• DPP requirements must be verifiable and enforceable to guarantee a level playing field.
  • The appropriate and reasonable level of detail of information needs to be determined.
  • We welcome that for specific value chains or specific product groups, stakeholders will be invited to identify relevant data and agree on access.
  • We also welcome that the DPP is expected to be a decentralised system linked with the European Dataspace for Smart Circular Applications, importance of quality of data, etc. But it is important that the information / data required will be standardised in a harmonised EU format set by the Commission.
  • The DPP should be similar to the EU Product Database for Energy Labelling (EPREL) database where some information can only be accessed by the authorities and is subject to higher security safeguards.
  • Our general position on the proposed content of the DPP is as follows (see related explanations on pages 14 to 20), noting that it will depend on the type of products that will be within the scope of the passport as well as on how these proposed requirements will be formulated in details:
    • We agree with the following proposals:
      • List of legislation and standards that the product complies with, or the technical specifications that it fulfils
      • Information on safe use and instructions, where applicable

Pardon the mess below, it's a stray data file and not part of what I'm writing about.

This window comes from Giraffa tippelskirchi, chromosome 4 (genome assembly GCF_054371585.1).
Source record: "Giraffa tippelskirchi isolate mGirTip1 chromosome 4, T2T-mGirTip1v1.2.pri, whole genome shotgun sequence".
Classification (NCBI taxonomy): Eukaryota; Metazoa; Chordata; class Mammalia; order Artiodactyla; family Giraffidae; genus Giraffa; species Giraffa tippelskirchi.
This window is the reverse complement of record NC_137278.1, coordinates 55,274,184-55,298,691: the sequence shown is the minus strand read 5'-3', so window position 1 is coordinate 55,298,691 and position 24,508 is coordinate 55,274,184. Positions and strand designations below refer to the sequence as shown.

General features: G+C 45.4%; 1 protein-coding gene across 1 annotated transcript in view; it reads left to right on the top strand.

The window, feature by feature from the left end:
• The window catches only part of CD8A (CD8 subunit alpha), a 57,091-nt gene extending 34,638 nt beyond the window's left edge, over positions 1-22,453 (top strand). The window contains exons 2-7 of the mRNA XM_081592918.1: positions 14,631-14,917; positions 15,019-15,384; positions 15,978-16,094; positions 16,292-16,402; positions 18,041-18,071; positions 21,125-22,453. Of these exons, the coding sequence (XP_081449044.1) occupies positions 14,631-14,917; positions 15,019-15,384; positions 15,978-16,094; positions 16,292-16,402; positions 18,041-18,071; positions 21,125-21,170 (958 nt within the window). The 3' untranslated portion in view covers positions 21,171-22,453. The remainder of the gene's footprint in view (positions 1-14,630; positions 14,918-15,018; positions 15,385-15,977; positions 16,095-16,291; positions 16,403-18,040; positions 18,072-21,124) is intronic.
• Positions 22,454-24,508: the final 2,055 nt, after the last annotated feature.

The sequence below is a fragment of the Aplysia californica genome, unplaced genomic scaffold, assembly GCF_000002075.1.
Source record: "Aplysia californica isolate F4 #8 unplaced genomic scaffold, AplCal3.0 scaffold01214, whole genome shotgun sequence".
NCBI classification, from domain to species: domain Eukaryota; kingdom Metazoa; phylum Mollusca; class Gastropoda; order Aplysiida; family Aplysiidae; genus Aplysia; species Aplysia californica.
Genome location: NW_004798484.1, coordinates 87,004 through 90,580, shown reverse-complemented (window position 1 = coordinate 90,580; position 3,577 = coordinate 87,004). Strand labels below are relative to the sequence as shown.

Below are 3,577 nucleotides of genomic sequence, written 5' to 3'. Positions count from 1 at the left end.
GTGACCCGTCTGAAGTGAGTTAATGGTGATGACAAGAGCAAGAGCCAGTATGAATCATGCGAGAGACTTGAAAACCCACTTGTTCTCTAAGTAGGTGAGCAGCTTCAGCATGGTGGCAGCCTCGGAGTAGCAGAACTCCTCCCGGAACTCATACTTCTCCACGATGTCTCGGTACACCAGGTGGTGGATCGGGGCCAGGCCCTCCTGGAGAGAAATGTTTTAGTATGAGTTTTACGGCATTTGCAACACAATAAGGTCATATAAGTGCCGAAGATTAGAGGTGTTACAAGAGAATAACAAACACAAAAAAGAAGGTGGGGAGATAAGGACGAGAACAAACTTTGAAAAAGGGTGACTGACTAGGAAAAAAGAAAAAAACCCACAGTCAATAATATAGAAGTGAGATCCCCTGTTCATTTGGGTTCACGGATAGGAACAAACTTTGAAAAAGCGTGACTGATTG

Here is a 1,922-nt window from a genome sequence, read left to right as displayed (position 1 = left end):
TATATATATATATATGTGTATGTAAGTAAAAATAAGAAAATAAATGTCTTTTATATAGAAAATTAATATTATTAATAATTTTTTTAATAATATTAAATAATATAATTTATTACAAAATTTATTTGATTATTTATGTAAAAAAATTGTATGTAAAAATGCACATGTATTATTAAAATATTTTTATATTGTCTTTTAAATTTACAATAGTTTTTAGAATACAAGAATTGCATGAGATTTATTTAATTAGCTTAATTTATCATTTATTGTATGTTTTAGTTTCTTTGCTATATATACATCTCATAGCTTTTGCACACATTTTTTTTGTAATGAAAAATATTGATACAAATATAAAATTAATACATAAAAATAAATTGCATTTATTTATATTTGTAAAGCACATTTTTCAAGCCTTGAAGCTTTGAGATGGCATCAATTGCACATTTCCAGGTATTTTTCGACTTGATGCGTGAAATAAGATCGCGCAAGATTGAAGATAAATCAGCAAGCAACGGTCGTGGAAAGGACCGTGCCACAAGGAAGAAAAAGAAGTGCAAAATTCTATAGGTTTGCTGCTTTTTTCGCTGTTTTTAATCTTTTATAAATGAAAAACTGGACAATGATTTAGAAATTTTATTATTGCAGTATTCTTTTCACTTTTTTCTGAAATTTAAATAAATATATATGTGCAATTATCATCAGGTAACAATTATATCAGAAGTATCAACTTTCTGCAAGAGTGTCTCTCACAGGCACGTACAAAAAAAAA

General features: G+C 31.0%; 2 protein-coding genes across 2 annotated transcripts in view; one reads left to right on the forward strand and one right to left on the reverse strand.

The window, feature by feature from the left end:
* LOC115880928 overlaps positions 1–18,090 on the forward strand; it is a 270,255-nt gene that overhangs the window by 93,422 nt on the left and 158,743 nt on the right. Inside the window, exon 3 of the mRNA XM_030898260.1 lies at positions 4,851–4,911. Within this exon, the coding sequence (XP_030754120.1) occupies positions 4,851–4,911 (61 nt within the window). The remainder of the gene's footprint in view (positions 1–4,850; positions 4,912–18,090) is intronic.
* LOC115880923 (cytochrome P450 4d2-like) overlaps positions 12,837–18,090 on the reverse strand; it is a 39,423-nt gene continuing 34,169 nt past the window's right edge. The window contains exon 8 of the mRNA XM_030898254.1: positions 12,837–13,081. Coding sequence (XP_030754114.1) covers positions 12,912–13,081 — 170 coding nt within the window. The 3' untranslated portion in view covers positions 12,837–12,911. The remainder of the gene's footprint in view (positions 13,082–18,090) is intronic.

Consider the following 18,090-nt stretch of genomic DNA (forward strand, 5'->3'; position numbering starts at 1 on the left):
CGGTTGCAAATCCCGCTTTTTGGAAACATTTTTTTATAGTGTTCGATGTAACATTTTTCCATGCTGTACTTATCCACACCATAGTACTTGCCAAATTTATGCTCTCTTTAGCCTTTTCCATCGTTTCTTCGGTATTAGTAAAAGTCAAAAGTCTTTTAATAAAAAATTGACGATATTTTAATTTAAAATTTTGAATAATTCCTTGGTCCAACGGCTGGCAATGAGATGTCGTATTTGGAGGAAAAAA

4

  • We are neutral on the following proposals:
    • Information relevant for testing, disassembly, maintenance, repair or reassembly
    • Information on Product Environmental and/or carbon footprint, or other relevant sustainability characteristics
    • Any possession of sustainability labels, such as the EU Ecolabel
    • Information on how the product should be recycled and /or handled at the end of life
  • We disagree with the following proposals:
    • Economic actors at the origin of information
    • Recycled content of each material present in the product
    • Results of compliance tests against legislations, standards or technical specifications
    • Expected lifespan of the product
  • We strongly disagree with the following proposals
    • List of materials and substances present in the product
    • Quantities of materials and substances present in the product
    • Presence in the product of hazardous chemicals, and if so, their location
    • Information relevant to remanufacture and spare parts (e.g. CAD technical drawings, 3Dprinting files)
    • Information on the origin of product components